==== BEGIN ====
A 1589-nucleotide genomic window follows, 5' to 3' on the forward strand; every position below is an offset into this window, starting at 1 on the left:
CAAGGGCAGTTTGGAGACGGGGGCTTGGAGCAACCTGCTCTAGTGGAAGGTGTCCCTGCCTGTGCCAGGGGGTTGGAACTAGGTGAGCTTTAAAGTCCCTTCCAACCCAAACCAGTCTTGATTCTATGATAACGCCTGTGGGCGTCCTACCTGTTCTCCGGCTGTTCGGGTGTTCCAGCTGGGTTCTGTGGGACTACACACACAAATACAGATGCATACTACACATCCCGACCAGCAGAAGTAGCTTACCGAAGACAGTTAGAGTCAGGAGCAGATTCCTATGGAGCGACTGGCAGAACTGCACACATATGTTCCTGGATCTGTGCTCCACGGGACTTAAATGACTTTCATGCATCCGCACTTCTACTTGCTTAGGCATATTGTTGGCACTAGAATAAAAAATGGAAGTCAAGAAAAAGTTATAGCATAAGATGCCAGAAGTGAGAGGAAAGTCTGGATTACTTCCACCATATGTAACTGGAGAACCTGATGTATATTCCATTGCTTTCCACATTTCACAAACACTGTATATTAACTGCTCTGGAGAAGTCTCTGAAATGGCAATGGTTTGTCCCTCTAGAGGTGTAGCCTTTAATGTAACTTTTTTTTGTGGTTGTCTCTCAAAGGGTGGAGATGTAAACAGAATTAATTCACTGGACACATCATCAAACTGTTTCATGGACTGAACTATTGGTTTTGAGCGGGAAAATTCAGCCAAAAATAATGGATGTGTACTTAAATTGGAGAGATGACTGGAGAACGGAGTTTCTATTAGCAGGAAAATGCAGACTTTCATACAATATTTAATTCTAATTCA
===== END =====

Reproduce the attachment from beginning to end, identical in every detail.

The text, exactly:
A 1589-nucleotide genomic window follows, 5' to 3' on the forward strand; every position below is an offset into this window, starting at 1 on the left:
CAAGGGCAGTTTGGAGACGGGGGCTTGGAGCAACCTGCTCTAGTGGAAGGTGTCCCTGCCTGTGCCAGGGGGTTGGAACTAGGTGAGCTTTAAAGTCCCTTCCAACCCAAACCAGTCTTGATTCTATGATAACGCCTGTGGGCGTCCTACCTGTTCTCCGGCTGTTCGGGTGTTCCAGCTGGGTTCTGTGGGACTACACACACAAATACAGATGCATACTACACATCCCGACCAGCAGAAGTAGCTTACCGAAGACAGTTAGAGTCAGGAGCAGATTCCTATGGAGCGACTGGCAGAACTGCACACATATGTTCCTGGATCTGTGCTCCACGGGACTTAAATGACTTTCATGCATCCGCACTTCTACTTGCTTAGGCATATTGTTGGCACTAGAATAAAAAATGGAAGTCAAGAAAAAGTTATAGCATAAGATGCCAGAAGTGAGAGGAAAGTCTGGATTACTTCCACCATATGTAACTGGAGAACCTGATGTATATTCCATTGCTTTCCACATTTCACAAACACTGTATATTAACTGCTCTGGAGAAGTCTCTGAAATGGCAATGGTTTGTCCCTCTAGAGGTGTAGCCTTTAATGTAACTTTTTTTTGTGGTTGTCTCTCAAAGGGTGGAGATGTAAACAGAATTAATTCACTGGACACATCATCAAACTGTTTCATGGACTGAACTATTGGTTTTGAGCGGGAAAATTCAGCCAAAAATAATGGATGTGTACTTAAATTGGAGAGATGACTGGAGAACGGAGTTTCTATTAGCAGGAAAATGCAGACTTTCATACAATATTTAATTCTAATTCA